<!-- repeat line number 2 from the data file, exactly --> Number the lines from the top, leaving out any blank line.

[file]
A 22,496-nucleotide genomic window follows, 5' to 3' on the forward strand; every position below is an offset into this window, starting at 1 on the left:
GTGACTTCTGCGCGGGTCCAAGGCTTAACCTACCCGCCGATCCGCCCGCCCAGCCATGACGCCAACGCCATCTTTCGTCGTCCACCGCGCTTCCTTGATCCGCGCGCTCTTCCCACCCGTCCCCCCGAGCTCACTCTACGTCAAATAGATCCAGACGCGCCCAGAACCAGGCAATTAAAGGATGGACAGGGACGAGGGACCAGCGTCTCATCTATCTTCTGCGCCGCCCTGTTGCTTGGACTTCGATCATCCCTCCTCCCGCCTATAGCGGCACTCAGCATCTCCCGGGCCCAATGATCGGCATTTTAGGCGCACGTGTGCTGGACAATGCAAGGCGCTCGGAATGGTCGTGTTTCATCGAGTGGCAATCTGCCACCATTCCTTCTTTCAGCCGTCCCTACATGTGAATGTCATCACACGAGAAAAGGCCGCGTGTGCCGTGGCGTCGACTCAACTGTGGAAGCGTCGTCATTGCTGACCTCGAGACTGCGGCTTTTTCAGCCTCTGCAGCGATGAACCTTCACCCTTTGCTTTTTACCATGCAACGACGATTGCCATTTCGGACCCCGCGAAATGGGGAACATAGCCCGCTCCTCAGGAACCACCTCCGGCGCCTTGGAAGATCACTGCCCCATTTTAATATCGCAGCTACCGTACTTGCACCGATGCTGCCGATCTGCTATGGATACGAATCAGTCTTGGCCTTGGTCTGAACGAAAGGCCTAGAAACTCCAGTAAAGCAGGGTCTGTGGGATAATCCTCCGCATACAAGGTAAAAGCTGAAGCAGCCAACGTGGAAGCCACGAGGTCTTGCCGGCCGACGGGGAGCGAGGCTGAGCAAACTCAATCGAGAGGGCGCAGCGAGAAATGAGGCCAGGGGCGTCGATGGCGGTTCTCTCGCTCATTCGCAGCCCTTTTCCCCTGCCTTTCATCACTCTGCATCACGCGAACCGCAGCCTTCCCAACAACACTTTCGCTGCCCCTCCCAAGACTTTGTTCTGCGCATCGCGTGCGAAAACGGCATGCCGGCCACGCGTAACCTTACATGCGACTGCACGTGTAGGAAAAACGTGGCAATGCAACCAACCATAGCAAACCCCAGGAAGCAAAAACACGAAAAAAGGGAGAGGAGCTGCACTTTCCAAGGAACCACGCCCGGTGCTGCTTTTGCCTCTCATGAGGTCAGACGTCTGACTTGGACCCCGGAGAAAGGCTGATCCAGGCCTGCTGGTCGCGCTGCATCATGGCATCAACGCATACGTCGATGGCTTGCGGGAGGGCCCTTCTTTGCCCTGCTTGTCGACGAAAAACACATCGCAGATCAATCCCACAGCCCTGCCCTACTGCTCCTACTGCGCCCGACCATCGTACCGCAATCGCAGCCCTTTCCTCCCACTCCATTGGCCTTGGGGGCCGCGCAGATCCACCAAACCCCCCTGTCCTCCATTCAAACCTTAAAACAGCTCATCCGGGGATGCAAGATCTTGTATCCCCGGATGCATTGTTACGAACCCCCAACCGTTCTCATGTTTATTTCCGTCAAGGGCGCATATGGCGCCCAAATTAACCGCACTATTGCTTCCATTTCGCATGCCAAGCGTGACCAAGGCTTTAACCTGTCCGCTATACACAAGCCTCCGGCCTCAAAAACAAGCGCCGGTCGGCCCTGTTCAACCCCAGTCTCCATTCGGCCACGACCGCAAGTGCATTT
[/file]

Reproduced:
GTGACTTCTGCGCGGGTCCAAGGCTTAACCTACCCGCCGATCCGCCCGCCCAGCCATGACGCCAACGCCATCTTTCGTCGTCCACCGCGCTTCCTTGATCCGCGCGCTCTTCCCACCCGTCCCCCCGAGCTCACTCTACGTCAAATAGATCCAGACGCGCCCAGAACCAGGCAATTAAAGGATGGACAGGGACGAGGGACCAGCGTCTCATCTATCTTCTGCGCCGCCCTGTTGCTTGGACTTCGATCATCCCTCCTCCCGCCTATAGCGGCACTCAGCATCTCCCGGGCCCAATGATCGGCATTTTAGGCGCACGTGTGCTGGACAATGCAAGGCGCTCGGAATGGTCGTGTTTCATCGAGTGGCAATCTGCCACCATTCCTTCTTTCAGCCGTCCCTACATGTGAATGTCATCACACGAGAAAAGGCCGCGTGTGCCGTGGCGTCGACTCAACTGTGGAAGCGTCGTCATTGCTGACCTCGAGACTGCGGCTTTTTCAGCCTCTGCAGCGATGAACCTTCACCCTTTGCTTTTTACCATGCAACGACGATTGCCATTTCGGACCCCGCGAAATGGGGAACATAGCCCGCTCCTCAGGAACCACCTCCGGCGCCTTGGAAGATCACTGCCCCATTTTAATATCGCAGCTACCGTACTTGCACCGATGCTGCCGATCTGCTATGGATACGAATCAGTCTTGGCCTTGGTCTGAACGAAAGGCCTAGAAACTCCAGTAAAGCAGGGTCTGTGGGATAATCCTCCGCATACAAGGTAAAAGCTGAAGCAGCCAACGTGGAAGCCACGAGGTCTTGCCGGCCGACGGGGAGCGAGGCTGAGCAAACTCAATCGAGAGGGCGCAGCGAGAAATGAGGCCAGGGGCGTCGATGGCGGTTCTCTCGCTCATTCGCAGCCCTTTTCCCCTGCCTTTCATCACTCTGCATCACGCGAACCGCAGCCTTCCCAACAACACTTTCGCTGCCCCTCCCAAGACTTTGTTCTGCGCATCGCGTGCGAAAACGGCATGCCGGCCACGCGTAACCTTACATGCGACTGCACGTGTAGGAAAAACGTGGCAATGCAACCAACCATAGCAAACCCCAGGAAGCAAAAACACGAAAAAAGGGAGAGGAGCTGCACTTTCCAAGGAACCACGCCCGGTGCTGCTTTTGCCTCTCATGAGGTCAGACGTCTGACTTGGACCCCGGAGAAAGGCTGATCCAGGCCTGCTGGTCGCGCTGCATCATGGCATCAACGCATACGTCGATGGCTTGCGGGAGGGCCCTTCTTTGCCCTGCTTGTCGACGAAAAACACATCGCAGATCAATCCCACAGCCCTGCCCTACTGCTCCTACTGCGCCCGACCATCGTACCGCAATCGCAGCCCTTTCCTCCCACTCCATTGGCCTTGGGGGCCGCGCAGATCCACCAAACCCCCCTGTCCTCCATTCAAACCTTAAAACAGCTCATCCGGGGATGCAAGATCTTGTATCCCCGGATGCATTGTTACGAACCCCCAACCGTTCTCATGTTTATTTCCGTCAAGGGCGCATATGGCGCCCAAATTAACCGCACTATTGCTTCCATTTCGCATGCCAAGCGTGACCAAGGCTTTAACCTGTCCGCTATACACAAGCCTCCGGCCTCAAAAACAAGCGCCGGTCGGCCCTGTTCAACCCCAGTCTCCATTCGGCCACGACCGCAAGTGCATTT